Well, in the heat of the moment I chose double the potatoes.  And after I cooled down, I realized that with only one potato-eater currently in the house, there is no way I would use them all.  Of course I berated myself mentally, because that's how I roll.  I mean, by purchasing the 10 lb bag, I was virtually guaranteeing that I was going to be throwing away potatoes in a month or so.

When I told Bubby I didn't think we'd be able to use the potatoes, he told me that sure we could.  He still remembers the week that he and his brother ate mashed potatoes every. single. day. with fondness‡.  He didn't seem too enthusiastic when I told him he was welcome to try†.

So I decided to can the potatoes.  Our most frequent preparation of potatoes is mashed, and by canning potatoes, I'll be able to get mashed potatoes on the table in about 5 minutes.  Based on the instructions in the Ball Blue Book of Canning, I expected to be able to get 2 quarts, that I thought I could probably stretch to 3, which didn't seem worthwhile canning, but I was committed.  I ended up with 5 quarts, which for me is a full (pressure) canner load, plus enough extra for a Bubby** sized serving on Saturday.  So yay!  I'm looking forward five easy-peasy mashed potato preps, and zero rotten potatoes.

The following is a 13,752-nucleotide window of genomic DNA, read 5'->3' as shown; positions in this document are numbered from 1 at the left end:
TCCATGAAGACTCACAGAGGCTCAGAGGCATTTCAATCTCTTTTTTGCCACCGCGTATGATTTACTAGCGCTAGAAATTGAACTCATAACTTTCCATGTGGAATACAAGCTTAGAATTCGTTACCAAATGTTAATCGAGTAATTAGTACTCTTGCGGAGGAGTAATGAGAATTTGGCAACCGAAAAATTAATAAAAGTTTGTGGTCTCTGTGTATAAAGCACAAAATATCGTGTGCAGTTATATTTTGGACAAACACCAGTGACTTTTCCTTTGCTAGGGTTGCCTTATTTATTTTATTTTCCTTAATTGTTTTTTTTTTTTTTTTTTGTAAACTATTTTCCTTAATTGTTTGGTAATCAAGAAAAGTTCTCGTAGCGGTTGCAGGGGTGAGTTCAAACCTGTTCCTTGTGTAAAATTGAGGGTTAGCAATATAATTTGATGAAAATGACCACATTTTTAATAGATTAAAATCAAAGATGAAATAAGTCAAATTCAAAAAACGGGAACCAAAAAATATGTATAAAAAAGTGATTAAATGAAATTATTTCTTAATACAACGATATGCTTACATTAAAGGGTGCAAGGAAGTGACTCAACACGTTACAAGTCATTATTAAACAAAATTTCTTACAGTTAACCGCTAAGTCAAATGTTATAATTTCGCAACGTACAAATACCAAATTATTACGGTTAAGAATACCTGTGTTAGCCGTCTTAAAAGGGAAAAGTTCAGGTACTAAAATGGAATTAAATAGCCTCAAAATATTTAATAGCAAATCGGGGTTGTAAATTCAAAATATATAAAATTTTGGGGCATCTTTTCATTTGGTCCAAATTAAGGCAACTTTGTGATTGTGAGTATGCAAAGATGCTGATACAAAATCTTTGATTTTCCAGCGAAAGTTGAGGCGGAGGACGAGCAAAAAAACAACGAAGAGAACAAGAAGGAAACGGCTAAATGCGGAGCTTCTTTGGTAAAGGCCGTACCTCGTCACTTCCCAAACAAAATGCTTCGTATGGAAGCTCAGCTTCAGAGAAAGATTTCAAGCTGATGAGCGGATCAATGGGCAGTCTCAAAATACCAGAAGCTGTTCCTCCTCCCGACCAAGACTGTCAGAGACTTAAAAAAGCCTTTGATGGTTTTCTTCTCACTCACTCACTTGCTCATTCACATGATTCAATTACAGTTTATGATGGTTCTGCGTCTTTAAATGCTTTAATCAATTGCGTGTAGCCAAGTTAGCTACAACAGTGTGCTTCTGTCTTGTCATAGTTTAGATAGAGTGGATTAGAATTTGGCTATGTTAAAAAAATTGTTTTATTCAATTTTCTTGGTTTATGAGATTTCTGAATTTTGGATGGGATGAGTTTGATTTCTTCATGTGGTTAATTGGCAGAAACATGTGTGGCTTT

Also last week, I canned salsa (it's super hot this year), zucchini "pineapple", green beans***, and pinto beans.  I think I'm done for now, but I do have some tomatoes in the freezer that I will eventually have to do something with.

The menu plan is a mess this week.  School started, and I am exhausted.  So we'll probably have breakfast for supper this week, along with fending for ourselves a couple of times, plus pizza, maybe hot dogs, possibly tacos or nachos.  I don't know.  I feel like this is awfully early in the "new year" to stop caring about what I'm going to feed my family.

What's cooking at your house this week?  I could use some ideas.

* * * * *